Description: The idea that humans evolved from “lesser” animals was around long before Charles Darwin. In the early 1800s, French naturalist Jean-Baptist Lamarck proposed that the inheritance of acquired characteristics was the driving force of evolution. He argued that modern giraffes gained their long necks from their ancestors, who spent all day stretching them upwards to reach leaves from high trees. According to this model of inheritance, the muscle-mass put on by a human body-builder in training could also be passed down to his children. Today, with our understanding of molecular genetics and Mendelian inheritance, Lamarck’s theories are ridiculed for their naive absurdity.However, in an emerging field of biology known as Epigenetics, we are beginning to understand that Lamarck’s ideas may be worth re-examining. We are beginning to learn that the human genome is not as static as we once thought, and is capable of rearranging and regulating itself through an elegant, elusive molecular system. There is still lots to learn about the Epigenome, however. With a potential to shift the current paradigm of human genetics and cancer research, Epigenetics is regarded as the new frontier of Molecular Biology.
Speaker: Alan Harrison,
Title: The Visual Time Traveller: 500 years of history art and science in 100 unique designs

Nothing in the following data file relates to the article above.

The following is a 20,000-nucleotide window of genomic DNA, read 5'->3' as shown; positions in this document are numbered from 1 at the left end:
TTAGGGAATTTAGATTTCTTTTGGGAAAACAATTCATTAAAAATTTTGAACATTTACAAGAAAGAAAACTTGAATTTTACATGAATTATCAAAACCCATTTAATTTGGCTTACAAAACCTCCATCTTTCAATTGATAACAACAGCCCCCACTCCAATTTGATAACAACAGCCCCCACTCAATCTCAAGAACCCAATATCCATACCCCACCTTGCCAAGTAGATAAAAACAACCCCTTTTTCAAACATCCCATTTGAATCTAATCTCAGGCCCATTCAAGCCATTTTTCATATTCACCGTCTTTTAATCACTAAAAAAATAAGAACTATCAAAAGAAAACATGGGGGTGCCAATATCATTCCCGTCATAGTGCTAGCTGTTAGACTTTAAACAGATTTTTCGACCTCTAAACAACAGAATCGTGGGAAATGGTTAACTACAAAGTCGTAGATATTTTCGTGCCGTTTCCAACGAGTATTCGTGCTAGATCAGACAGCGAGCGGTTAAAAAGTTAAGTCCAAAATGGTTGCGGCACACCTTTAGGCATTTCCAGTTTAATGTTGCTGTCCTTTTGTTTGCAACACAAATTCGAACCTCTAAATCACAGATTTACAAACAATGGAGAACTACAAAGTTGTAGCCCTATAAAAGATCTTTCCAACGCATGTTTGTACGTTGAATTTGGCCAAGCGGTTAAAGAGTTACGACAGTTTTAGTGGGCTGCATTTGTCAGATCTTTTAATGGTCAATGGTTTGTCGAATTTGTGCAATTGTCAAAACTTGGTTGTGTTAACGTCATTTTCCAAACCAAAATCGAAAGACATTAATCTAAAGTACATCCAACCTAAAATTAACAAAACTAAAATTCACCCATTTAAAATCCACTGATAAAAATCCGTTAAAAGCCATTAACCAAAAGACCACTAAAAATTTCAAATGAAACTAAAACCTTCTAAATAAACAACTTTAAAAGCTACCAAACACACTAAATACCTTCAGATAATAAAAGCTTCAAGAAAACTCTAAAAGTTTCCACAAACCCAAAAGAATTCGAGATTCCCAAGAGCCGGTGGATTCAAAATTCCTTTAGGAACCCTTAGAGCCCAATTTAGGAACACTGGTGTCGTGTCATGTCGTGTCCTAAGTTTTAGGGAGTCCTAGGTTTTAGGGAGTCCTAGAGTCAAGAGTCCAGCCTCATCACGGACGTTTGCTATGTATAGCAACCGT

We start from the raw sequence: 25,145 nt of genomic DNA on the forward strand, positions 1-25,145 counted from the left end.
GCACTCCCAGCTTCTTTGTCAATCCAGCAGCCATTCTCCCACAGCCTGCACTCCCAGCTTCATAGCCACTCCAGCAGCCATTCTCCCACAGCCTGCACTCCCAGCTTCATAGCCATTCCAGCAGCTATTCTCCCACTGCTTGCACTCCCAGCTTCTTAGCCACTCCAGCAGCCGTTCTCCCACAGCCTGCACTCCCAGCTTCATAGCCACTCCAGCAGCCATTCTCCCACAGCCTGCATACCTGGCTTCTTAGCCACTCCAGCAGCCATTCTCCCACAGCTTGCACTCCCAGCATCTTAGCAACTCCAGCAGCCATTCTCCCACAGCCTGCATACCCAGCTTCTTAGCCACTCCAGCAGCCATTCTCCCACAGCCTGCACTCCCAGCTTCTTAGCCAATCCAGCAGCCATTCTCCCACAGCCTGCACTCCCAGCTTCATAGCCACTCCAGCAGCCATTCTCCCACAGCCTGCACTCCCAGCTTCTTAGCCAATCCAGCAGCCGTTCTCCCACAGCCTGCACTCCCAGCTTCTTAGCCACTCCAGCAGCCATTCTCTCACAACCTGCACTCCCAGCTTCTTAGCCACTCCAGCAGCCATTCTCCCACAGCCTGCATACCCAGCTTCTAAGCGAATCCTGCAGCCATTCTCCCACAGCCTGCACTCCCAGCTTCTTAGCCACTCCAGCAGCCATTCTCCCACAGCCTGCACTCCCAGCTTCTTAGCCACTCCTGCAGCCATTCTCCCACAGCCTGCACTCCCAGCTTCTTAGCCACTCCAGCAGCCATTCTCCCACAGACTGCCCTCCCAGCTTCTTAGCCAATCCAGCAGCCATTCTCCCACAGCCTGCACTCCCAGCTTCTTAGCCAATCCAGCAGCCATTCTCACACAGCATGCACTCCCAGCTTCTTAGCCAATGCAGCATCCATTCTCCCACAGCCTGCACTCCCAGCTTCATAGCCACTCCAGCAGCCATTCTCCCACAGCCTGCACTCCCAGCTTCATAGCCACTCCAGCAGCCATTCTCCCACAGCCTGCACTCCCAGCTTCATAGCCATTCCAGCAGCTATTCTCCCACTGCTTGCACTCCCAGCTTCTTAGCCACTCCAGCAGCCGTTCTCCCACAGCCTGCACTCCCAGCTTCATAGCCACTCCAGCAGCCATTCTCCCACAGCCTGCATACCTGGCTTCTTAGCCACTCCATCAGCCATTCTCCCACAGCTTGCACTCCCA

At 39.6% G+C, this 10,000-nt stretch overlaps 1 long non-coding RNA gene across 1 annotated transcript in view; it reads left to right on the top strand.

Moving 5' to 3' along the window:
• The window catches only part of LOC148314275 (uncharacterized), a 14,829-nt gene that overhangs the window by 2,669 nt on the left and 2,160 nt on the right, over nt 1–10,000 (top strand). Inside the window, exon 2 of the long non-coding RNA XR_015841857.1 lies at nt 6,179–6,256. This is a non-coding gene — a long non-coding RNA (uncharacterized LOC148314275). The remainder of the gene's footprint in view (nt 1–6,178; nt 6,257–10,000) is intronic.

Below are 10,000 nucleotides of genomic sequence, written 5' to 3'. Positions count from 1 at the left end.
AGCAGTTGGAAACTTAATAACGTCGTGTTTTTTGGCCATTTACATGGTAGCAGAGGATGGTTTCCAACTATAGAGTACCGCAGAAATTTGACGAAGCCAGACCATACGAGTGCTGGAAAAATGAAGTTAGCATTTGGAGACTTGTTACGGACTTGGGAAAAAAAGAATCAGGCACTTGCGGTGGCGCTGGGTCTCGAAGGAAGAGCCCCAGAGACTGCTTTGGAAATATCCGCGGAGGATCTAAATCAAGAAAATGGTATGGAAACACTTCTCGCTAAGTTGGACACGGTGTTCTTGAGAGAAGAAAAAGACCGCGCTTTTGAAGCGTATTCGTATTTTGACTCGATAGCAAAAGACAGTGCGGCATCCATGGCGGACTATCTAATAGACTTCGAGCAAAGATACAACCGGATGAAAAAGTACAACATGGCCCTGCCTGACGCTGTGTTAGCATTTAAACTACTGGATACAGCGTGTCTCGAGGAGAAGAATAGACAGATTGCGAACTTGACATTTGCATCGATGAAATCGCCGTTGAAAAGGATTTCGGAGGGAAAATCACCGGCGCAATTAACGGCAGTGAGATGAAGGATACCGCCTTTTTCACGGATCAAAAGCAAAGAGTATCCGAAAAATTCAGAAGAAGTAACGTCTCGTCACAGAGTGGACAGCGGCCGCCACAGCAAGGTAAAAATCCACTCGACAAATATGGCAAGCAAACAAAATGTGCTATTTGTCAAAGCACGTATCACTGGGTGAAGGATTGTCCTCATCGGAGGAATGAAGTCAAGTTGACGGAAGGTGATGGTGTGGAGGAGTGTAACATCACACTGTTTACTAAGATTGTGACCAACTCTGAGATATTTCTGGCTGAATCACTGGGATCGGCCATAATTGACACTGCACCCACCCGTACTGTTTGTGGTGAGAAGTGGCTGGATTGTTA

Description: In 1687 Isaac Newton described universal gravitation and the three laws of motion using complex mathematics and theoretical arguments. How his book looked (graphically and typographically) was not important – although some deciphering was needed: 50 years later a book was published under the title “Sir Isaac Newton’s Philosophy Explain’d for the Use of the Ladies”! But when we come to the matter of education and outreach perhaps design could play a much more prominent role than it is traditionally given. Visual communication (story telling in essence) is a powerful way to help people process information. A key aspect of this wide-ranging project has been to provide a platform for innovative design to drive the narrative of historic facts. Furthermore research and images are posted daily on a facebook page providing a series of vignettes into the past and an alternative way to access history: a pertinent theme at a time when the Junior Certificate curriculum is changing radically. The Visual Time Traveller is a graphically curated journey through history, art and science since the Renaissance. It will be launched on 6, 7 & 8 December at the RHA Gallery with an exhibition – a visual and intellectual feast.